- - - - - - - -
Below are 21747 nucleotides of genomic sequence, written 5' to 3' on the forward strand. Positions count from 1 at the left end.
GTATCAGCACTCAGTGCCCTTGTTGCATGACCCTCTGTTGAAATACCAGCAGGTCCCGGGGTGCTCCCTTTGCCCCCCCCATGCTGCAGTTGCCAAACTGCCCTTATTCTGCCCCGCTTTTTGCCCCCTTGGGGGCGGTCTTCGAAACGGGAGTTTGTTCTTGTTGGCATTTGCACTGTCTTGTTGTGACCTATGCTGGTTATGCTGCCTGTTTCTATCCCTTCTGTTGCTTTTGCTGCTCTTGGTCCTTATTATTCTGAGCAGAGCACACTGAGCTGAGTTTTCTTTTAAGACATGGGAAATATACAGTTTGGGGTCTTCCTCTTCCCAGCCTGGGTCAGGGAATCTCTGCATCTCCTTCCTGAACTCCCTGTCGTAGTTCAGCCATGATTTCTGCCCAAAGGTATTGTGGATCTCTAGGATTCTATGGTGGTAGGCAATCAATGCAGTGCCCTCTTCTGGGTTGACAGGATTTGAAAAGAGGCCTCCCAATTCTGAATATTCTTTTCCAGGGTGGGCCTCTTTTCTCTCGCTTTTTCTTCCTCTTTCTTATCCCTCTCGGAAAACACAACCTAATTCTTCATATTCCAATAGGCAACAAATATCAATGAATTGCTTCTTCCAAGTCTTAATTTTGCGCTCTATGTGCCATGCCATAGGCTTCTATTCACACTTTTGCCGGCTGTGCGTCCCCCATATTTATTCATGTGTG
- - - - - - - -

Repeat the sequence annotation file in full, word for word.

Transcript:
Below are 21747 nucleotides of genomic sequence, written 5' to 3' on the forward strand. Positions count from 1 at the left end.
GTATCAGCACTCAGTGCCCTTGTTGCATGACCCTCTGTTGAAATACCAGCAGGTCCCGGGGTGCTCCCTTTGCCCCCCCCATGCTGCAGTTGCCAAACTGCCCTTATTCTGCCCCGCTTTTTGCCCCCTTGGGGGCGGTCTTCGAAACGGGAGTTTGTTCTTGTTGGCATTTGCACTGTCTTGTTGTGACCTATGCTGGTTATGCTGCCTGTTTCTATCCCTTCTGTTGCTTTTGCTGCTCTTGGTCCTTATTATTCTGAGCAGAGCACACTGAGCTGAGTTTTCTTTTAAGACATGGGAAATATACAGTTTGGGGTCTTCCTCTTCCCAGCCTGGGTCAGGGAATCTCTGCATCTCCTTCCTGAACTCCCTGTCGTAGTTCAGCCATGATTTCTGCCCAAAGGTATTGTGGATCTCTAGGATTCTATGGTGGTAGGCAATCAATGCAGTGCCCTCTTCTGGGTTGACAGGATTTGAAAAGAGGCCTCCCAATTCTGAATATTCTTTTCCAGGGTGGGCCTCTTTTCTCTCGCTTTTTCTTCCTCTTTCTTATCCCTCTCGGAAAACACAACCTAATTCTTCATATTCCAATAGGCAACAAATATCAATGAATTGCTTCTTCCAAGTCTTAATTTTGCGCTCTATGTGCCATGCCATAGGCTTCTATTCACACTTTTGCCGGCTGTGCGTCCCCCATATTTATTCATGTGTG